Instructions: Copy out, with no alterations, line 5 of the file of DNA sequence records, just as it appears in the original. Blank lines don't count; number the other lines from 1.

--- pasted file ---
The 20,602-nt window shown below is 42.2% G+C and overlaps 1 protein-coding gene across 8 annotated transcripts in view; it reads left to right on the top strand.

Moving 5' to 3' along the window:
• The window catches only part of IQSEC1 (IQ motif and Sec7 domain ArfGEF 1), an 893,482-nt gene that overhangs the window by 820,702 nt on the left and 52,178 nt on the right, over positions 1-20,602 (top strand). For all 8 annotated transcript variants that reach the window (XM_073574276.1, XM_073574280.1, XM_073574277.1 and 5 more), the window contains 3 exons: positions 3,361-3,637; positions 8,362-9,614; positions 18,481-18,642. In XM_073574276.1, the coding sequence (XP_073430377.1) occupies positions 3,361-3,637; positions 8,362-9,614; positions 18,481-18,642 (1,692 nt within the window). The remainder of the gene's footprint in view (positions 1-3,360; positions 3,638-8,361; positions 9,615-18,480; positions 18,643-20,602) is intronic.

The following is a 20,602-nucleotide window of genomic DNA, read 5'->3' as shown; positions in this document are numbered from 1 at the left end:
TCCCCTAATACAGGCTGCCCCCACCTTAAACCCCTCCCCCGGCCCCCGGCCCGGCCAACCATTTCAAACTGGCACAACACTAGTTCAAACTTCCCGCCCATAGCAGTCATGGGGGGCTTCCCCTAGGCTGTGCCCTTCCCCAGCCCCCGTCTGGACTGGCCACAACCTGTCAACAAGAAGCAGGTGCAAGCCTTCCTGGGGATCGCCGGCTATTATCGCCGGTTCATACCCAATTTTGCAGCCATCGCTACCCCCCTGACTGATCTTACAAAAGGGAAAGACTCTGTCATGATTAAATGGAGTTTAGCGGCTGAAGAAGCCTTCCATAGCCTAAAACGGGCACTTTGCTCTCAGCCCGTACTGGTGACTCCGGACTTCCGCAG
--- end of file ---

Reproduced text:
TCCCCTAATACAGGCTGCCCCCACCTTAAACCCCTCCCCCGGCCCCCGGCCCGGCCAACCATTTCAAACTGGCACAACACTAGTTCAAACTTCCCGCCCATAGCAGTCATGGGGGGCTTCCCCTAGGCTGTGCCCTTCCCCAGCCCCCGTCTGGACTGGCCACAACCTGTCAACAAGAAGCAGGTGCAAGCCTTCCTGGGGATCGCCGGCTATTATCGCCGGTTCATACCCAATTTTGCAGCCATCGCTACCCCCCTGACTGATCTTACAAAAGGGAAAGACTCTGTCATGATTAAATGGAGTTTAGCGGCTGAAGAAGCCTTCCATAGCCTAAAACGGGCACTTTGCTCTCAGCCCGTACTGGTGACTCCGGACTTCCGCAG